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SASSA warns against fraud bank notes

2017-07-12 12:30

More than 17 million social grant recipients are at risk of becoming fraud victims with criminals targeting pay points. WATCH

Pietermaritzburg police are investigating a new South African Social Security Agency (Sassa) fraud case each day.

City police station spokesperson Captain Khosi Khonjelwayo said she could not supply The Witness with exact numbers, but said Sassa fraud cases were quite common.

“It gets worse when it’s pay-out days. A lot of people complain about their pensions or grants being withdrawn in other towns whilst they’re here in Pietermaritzburg with their cards,” said Khonjelwayo.

Mbizeni Mdlalose, acting senior KZN Sassa communications manager, admitted that fraud cases were reported to them quite often.

“We investigate cases and there are various findings which include negligence by the beneficiaries and fraud. We are yet to find Sassa officials that have been implicated on this kind of fraud,” he said.

A local pensioner has opened a fraud case after his pension, which accrued over about 10 months, disappeared from his Sassa account.

The 66-year-old man, who asked not to be named in fear of victimisation, told The Witness that he visited Lusikisiki in the Eastern Cape from June last year and had left his R1 700 monthly pension to accumulate in his Sassa account.

When he checked his account at the beginning of the year, he realised it was empty and when he inquired about this at the Sassa offices in Lusikisiki, he was told his pension had been withdrawn somewhere in Durban.

He visited the Pietermaritzburg Sassa and Post Office offices a couple of times trying to follow up the matter only to realise last month that his January, February and March pensions had also been withdrawn somewhere in Richmond.

“A Sassa official told me that it definitely had to be an inside job and that it happened quite often.”

The man said when he went to open the case, the police told him they opened about 20 Sassa-related fraud cases per week.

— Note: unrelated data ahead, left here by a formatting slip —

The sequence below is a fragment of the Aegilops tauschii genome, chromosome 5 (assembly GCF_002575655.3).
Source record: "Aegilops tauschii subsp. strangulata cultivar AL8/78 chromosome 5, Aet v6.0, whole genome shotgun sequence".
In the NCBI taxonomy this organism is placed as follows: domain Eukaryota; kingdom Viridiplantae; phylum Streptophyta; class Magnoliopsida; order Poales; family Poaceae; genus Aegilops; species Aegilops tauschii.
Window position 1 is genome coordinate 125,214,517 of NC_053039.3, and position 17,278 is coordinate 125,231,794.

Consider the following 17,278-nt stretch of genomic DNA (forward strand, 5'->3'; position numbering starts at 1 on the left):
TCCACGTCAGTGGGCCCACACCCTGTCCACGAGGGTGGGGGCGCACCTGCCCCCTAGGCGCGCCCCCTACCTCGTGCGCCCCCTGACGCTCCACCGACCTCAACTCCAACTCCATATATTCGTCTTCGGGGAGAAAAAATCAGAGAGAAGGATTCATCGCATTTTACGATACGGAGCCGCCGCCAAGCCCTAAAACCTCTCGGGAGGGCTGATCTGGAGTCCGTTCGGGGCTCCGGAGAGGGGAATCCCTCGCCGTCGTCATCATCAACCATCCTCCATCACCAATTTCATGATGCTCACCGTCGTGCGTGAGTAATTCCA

While Khonjelwayo confirmed that police were investigating a fraud case in the matter, Mdlalose said reports of 20 cases a week were exaggerated.

“It’s a serious matter that the public needs to be aware of and the government needs to act on this,” said the pensioner.

“The police said they have a team of detectives who were trying to work closely with Sassa officials to try and trace these in-house jobs. These people are apparently manufacturing new Sassa cards using our information and numbers, and their cards are able to bypass the PIN system,” he said.

He said he has had no joy dealing with several Sassa officials, as they “don’t know if they’re coming or going”.

“This is not a joke. These people are stealing old people’s pensions. This is manipulation of old people’s money from inside Sassa ...” he said.

Sassa and Sapo sign accord

Mdlalose said Sassa and the SA Post Office (Sapo) recently signed a service level agreement (SLA) that will serve as a guide on how the partnership will be managed and it also outlines the expectations for both parties.

He said that it also clearly states what processes need to be followed when payment disputes are lodged by a beneficiary.

He said if there are any disputes regarding payment, the social grant recipient should go to the nearest Sassa office. The beneficiary must submit a copy of their ID and an affidavit from the police reflecting a case number as proof that a case has been opened, because such matters are treated as fraud cases.

“Sassa will then forward these documents on behalf of the beneficiary to Sapo, for preliminary investigation, which takes between seven to 21 days, to determine liability, whether it’s Sapo or Sassa.

“Where beneficiaries were auto-migrated to new Sassa cards, and defrauded, the beneficiary visits our Sassa local office and is advised to open a private bank account and a completed Annexure C form to be captured on the Sassa system. This is to prevent the next month’s grant going again into the defrauded account, while investigations are still on.

“On conclusion of the investigation, the beneficiary will be refunded if proven beyond reasonable doubt that the withdrawal didn’t happen because of his negligence.

“We also urge social grants beneficiaries to keep their card and PIN in a safe place and not share them with anyone,” he said.

Read more on:    pietermaritzburg

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